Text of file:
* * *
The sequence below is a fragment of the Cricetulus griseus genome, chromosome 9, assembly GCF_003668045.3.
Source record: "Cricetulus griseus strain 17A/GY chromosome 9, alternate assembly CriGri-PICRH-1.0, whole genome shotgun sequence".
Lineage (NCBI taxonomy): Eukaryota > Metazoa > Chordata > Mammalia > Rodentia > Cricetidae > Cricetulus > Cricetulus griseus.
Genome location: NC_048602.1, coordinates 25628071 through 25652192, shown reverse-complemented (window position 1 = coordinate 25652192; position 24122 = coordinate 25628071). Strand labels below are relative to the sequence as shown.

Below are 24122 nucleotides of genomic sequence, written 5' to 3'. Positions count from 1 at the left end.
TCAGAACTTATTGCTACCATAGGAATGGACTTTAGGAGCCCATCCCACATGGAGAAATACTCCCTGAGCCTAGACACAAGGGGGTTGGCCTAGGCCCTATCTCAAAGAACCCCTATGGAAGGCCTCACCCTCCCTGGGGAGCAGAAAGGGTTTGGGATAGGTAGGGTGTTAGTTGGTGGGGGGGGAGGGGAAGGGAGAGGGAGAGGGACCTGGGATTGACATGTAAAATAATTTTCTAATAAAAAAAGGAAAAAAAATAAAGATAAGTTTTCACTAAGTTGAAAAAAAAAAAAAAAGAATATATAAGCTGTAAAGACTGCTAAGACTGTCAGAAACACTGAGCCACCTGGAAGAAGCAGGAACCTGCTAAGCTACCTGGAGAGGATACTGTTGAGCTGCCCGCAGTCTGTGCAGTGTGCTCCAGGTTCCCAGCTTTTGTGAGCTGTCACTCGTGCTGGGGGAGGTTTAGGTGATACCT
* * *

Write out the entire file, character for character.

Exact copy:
The sequence below is a fragment of the Cricetulus griseus genome, chromosome 9, assembly GCF_003668045.3.
Source record: "Cricetulus griseus strain 17A/GY chromosome 9, alternate assembly CriGri-PICRH-1.0, whole genome shotgun sequence".
Lineage (NCBI taxonomy): Eukaryota > Metazoa > Chordata > Mammalia > Rodentia > Cricetidae > Cricetulus > Cricetulus griseus.
Genome location: NC_048602.1, coordinates 25628071 through 25652192, shown reverse-complemented (window position 1 = coordinate 25652192; position 24122 = coordinate 25628071). Strand labels below are relative to the sequence as shown.

Below are 24122 nucleotides of genomic sequence, written 5' to 3'. Positions count from 1 at the left end.
TCAGAACTTATTGCTACCATAGGAATGGACTTTAGGAGCCCATCCCACATGGAGAAATACTCCCTGAGCCTAGACACAAGGGGGTTGGCCTAGGCCCTATCTCAAAGAACCCCTATGGAAGGCCTCACCCTCCCTGGGGAGCAGAAAGGGTTTGGGATAGGTAGGGTGTTAGTTGGTGGGGGGGGAGGGGAAGGGAGAGGGAGAGGGACCTGGGATTGACATGTAAAATAATTTTCTAATAAAAAAAGGAAAAAAAATAAAGATAAGTTTTCACTAAGTTGAAAAAAAAAAAAAAAGAATATATAAGCTGTAAAGACTGCTAAGACTGTCAGAAACACTGAGCCACCTGGAAGAAGCAGGAACCTGCTAAGCTACCTGGAGAGGATACTGTTGAGCTGCCCGCAGTCTGTGCAGTGTGCTCCAGGTTCCCAGCTTTTGTGAGCTGTCACTCGTGCTGGGGGAGGTTTAGGTGATACCT